Odysseus & Aeneas

Odysseus & Aeneas
By: Chance
E-mail: emailprotected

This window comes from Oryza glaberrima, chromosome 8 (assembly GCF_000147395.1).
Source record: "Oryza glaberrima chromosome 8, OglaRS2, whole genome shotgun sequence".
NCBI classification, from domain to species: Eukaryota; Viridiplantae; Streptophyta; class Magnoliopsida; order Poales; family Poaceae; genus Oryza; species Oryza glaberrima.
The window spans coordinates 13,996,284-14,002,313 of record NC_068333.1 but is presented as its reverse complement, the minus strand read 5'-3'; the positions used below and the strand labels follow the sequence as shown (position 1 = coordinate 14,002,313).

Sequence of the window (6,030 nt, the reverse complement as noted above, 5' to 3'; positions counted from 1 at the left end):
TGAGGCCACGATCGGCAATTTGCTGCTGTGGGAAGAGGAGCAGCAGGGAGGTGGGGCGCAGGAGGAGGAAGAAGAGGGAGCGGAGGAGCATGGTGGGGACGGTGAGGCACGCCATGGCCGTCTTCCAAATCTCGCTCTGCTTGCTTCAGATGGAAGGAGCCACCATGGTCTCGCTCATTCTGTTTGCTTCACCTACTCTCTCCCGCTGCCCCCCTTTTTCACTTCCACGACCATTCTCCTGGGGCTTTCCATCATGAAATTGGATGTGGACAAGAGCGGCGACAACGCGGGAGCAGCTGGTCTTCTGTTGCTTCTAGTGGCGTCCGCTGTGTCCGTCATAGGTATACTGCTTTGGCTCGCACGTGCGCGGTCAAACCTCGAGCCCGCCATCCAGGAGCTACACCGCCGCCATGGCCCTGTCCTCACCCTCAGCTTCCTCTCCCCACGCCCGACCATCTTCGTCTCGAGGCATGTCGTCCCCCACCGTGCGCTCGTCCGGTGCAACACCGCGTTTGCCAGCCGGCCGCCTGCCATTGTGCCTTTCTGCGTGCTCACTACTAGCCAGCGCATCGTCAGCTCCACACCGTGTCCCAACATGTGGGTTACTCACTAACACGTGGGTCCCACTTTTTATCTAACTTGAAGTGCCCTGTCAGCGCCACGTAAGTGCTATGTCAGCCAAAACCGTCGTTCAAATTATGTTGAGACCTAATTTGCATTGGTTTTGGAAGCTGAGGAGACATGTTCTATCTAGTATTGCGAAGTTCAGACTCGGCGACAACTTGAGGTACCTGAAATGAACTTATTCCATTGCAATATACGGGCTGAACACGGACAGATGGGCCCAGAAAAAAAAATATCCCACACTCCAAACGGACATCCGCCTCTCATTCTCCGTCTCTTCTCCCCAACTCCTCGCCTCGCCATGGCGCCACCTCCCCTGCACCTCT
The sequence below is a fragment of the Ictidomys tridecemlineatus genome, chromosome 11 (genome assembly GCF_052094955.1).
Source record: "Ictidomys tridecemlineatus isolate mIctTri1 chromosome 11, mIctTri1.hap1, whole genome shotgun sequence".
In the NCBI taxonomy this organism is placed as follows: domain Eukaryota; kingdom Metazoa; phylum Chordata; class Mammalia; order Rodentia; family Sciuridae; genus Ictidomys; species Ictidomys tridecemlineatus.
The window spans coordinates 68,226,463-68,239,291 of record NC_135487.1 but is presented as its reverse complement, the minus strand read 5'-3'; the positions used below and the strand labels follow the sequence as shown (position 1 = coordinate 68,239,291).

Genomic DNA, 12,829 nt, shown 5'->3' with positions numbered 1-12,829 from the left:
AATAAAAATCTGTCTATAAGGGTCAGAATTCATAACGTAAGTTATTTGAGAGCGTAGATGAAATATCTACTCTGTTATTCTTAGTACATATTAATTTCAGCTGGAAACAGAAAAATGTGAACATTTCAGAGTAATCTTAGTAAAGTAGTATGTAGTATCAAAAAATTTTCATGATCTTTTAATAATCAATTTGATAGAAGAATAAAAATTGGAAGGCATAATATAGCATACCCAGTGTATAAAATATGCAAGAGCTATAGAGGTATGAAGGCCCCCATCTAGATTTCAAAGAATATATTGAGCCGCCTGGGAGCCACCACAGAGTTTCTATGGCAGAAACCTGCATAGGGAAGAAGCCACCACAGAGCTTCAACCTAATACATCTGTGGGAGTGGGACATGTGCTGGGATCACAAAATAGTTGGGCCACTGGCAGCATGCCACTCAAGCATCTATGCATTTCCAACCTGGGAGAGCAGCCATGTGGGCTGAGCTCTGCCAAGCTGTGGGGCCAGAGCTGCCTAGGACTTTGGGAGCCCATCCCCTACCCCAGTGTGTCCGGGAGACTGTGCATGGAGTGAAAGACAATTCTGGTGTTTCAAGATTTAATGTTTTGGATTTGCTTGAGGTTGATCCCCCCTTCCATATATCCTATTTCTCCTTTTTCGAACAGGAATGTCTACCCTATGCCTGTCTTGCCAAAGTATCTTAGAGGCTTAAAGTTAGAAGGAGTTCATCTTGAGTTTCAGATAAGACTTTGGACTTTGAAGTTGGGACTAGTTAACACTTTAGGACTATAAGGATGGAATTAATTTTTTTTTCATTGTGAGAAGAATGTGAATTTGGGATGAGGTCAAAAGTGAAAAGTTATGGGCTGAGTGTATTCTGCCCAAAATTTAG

If there is any possibility that a comparison could be made with the famous journeys of Odysseus and Aeneas, it must be known that Aeneas is actually a hero in search of his own soul while Odysseus is a hero trying to find his old life and in a sense, his old soul. The Aeneid is very much of a spiritual quest, which makes it unique in ancient literature and in contrast with the Odyssey. Only Virgil admits to the possibility that a character can change, grow, and develop. In the storys earlier stages, the character of Aeneas is obviously unsure of himself, always seeking instructions from his father or from the gods before committing himself to any course of action. In the underworld he sees a perspective of the future history of Rome down to the time of Augustus, and that vision gives him the self-confidence to act on his own initiative. Comparatively, Odysseus is driven though his journey beginning with apparent self-confidence and continuing with a vengeful vigor. While reviewing the myths fantastic journey, I wondered if Aeneas was great because his fate made him great or was he great because he had the courage and determination to live up to the role fate handed him? There is a side to Aeneas, I noticed that is not very impressive, even when I could almost understand why he feels the way he does. He is sad, tired, always waiting for his father or the gods to tell him what to do. But Aeneas always fulfills his duty to his family, to his country, and to the gods, even when he is depressed. He is never selfish. He always puts his responsibility to others first. In that way, his actions throughout his journey to the underworld were somewhat different that Odysseus. In Aeneas case, he too was as great of a survivor as Odysseus. In fact, he at least matches him in the way that he is one of those people who can lose everything and still start all over again. Aeneas goes from being a victim of the Greeks at Troy to becoming a conqueror in Italy. Virgils Aeneas is the first character in Western literature who actually changes and develops. His struggles help him discover who he is and what he thinks is important. If I had to name one quality that defines Aeneas throughout his journey, it is his devotion to duty, a quality that the Romans called pietas or piety. This quality keeps him going even when he would rather forget about his fate. Ultimately, this same quality makes him accept, even welcome, that fate. Because, when Aeneas finally realizes that all his efforts will make the glorious Roman Empire possible, his love of his family and his country are fulfilled. The result is that the Aeneas we see at the end of the Aeneid is determined, sure of himself, and confident that he knows what is right. He has become a great leader who is able to impose order on people who display more selfish and unruly emotions. Odysseus, as the classic definition of his name suggests, is truly and individual who causes great trouble. Throughout the Odyssey, there are many direct and indirect circumstances in which Odysseus wreaks havoc upon others. He leaves Troy, fights at the island of Ismaros, and witnesses the sleepy life of the Lotos Eaters. He blinds and then tricks the one-eyed cannibal, Cyclopes, the son of Poseidon. Eventually, he even buries Elpenor, one of his crew members who was killed during all this trouble. Never does he begin nor end with a lack of self confidence anywhere close to the one exhibited by Aeneas at the commencement of his journey. After his first stage of havoc, Odysseus resists the song of the Seirenes, and sails between the whirlpool and the cliff, personified by the names of Skylla and Kharybdis. But his men make the mistake of eating the forbidden cattle of the sun god, Helios. So Zeus wrecks Odysseus ship, drowning all of his men. Odysseus manages to survive Skylla and Kharybdis again, and washes up at Ogygia Island where he


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